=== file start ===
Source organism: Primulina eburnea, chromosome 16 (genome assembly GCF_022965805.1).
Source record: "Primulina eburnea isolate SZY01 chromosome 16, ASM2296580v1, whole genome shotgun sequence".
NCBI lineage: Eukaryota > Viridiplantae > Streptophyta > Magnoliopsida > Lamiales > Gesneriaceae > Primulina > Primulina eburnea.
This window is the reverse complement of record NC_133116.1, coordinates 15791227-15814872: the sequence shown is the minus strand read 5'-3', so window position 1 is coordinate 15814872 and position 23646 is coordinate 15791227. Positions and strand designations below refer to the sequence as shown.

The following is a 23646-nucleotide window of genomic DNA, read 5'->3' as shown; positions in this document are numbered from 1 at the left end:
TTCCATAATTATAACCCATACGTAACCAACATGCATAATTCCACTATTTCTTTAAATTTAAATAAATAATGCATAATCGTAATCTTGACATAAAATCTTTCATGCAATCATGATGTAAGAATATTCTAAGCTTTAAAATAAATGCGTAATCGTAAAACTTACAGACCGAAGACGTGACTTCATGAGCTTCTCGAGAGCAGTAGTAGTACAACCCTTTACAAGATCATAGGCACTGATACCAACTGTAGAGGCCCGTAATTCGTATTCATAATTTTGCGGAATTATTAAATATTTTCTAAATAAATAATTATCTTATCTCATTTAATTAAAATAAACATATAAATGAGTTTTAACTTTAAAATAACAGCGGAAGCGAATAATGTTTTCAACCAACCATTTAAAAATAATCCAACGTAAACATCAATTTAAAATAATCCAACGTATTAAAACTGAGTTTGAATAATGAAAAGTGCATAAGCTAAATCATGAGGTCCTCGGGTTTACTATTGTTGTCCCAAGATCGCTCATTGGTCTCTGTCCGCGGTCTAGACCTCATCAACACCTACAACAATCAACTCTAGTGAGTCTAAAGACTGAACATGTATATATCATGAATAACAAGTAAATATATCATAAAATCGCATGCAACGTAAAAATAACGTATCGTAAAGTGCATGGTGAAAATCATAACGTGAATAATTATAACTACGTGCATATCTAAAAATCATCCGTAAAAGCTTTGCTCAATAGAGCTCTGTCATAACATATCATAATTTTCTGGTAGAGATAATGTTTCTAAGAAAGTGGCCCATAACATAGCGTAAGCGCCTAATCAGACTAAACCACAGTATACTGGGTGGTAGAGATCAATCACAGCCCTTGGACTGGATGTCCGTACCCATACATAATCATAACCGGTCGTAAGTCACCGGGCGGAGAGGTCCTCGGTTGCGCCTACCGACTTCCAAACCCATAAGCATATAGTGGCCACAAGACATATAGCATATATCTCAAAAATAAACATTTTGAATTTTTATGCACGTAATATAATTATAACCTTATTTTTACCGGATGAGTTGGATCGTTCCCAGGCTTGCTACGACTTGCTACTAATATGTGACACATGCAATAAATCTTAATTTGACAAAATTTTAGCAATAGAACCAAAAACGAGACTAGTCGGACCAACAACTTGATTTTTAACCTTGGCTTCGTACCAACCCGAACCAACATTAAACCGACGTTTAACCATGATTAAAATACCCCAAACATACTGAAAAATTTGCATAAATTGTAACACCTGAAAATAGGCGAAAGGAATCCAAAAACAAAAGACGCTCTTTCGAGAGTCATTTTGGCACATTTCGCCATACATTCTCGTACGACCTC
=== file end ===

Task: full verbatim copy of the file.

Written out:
Source organism: Primulina eburnea, chromosome 16 (genome assembly GCF_022965805.1).
Source record: "Primulina eburnea isolate SZY01 chromosome 16, ASM2296580v1, whole genome shotgun sequence".
NCBI lineage: Eukaryota > Viridiplantae > Streptophyta > Magnoliopsida > Lamiales > Gesneriaceae > Primulina > Primulina eburnea.
This window is the reverse complement of record NC_133116.1, coordinates 15791227-15814872: the sequence shown is the minus strand read 5'-3', so window position 1 is coordinate 15814872 and position 23646 is coordinate 15791227. Positions and strand designations below refer to the sequence as shown.

The following is a 23646-nucleotide window of genomic DNA, read 5'->3' as shown; positions in this document are numbered from 1 at the left end:
TTCCATAATTATAACCCATACGTAACCAACATGCATAATTCCACTATTTCTTTAAATTTAAATAAATAATGCATAATCGTAATCTTGACATAAAATCTTTCATGCAATCATGATGTAAGAATATTCTAAGCTTTAAAATAAATGCGTAATCGTAAAACTTACAGACCGAAGACGTGACTTCATGAGCTTCTCGAGAGCAGTAGTAGTACAACCCTTTACAAGATCATAGGCACTGATACCAACTGTAGAGGCCCGTAATTCGTATTCATAATTTTGCGGAATTATTAAATATTTTCTAAATAAATAATTATCTTATCTCATTTAATTAAAATAAACATATAAATGAGTTTTAACTTTAAAATAACAGCGGAAGCGAATAATGTTTTCAACCAACCATTTAAAAATAATCCAACGTAAACATCAATTTAAAATAATCCAACGTATTAAAACTGAGTTTGAATAATGAAAAGTGCATAAGCTAAATCATGAGGTCCTCGGGTTTACTATTGTTGTCCCAAGATCGCTCATTGGTCTCTGTCCGCGGTCTAGACCTCATCAACACCTACAACAATCAACTCTAGTGAGTCTAAAGACTGAACATGTATATATCATGAATAACAAGTAAATATATCATAAAATCGCATGCAACGTAAAAATAACGTATCGTAAAGTGCATGGTGAAAATCATAACGTGAATAATTATAACTACGTGCATATCTAAAAATCATCCGTAAAAGCTTTGCTCAATAGAGCTCTGTCATAACATATCATAATTTTCTGGTAGAGATAATGTTTCTAAGAAAGTGGCCCATAACATAGCGTAAGCGCCTAATCAGACTAAACCACAGTATACTGGGTGGTAGAGATCAATCACAGCCCTTGGACTGGATGTCCGTACCCATACATAATCATAACCGGTCGTAAGTCACCGGGCGGAGAGGTCCTCGGTTGCGCCTACCGACTTCCAAACCCATAAGCATATAGTGGCCACAAGACATATAGCATATATCTCAAAAATAAACATTTTGAATTTTTATGCACGTAATATAATTATAACCTTATTTTTACCGGATGAGTTGGATCGTTCCCAGGCTTGCTACGACTTGCTACTAATATGTGACACATGCAATAAATCTTAATTTGACAAAATTTTAGCAATAGAACCAAAAACGAGACTAGTCGGACCAACAACTTGATTTTTAACCTTGGCTTCGTACCAACCCGAACCAACATTAAACCGACGTTTAACCATGATTAAAATACCCCAAACATACTGAAAAATTTGCATAAATTGTAACACCTGAAAATAGGCGAAAGGAATCCAAAAACAAAAGACGCTCTTTCGAGAGTCATTTTGGCACATTTCGCCATACATTCTCGTACGACCTC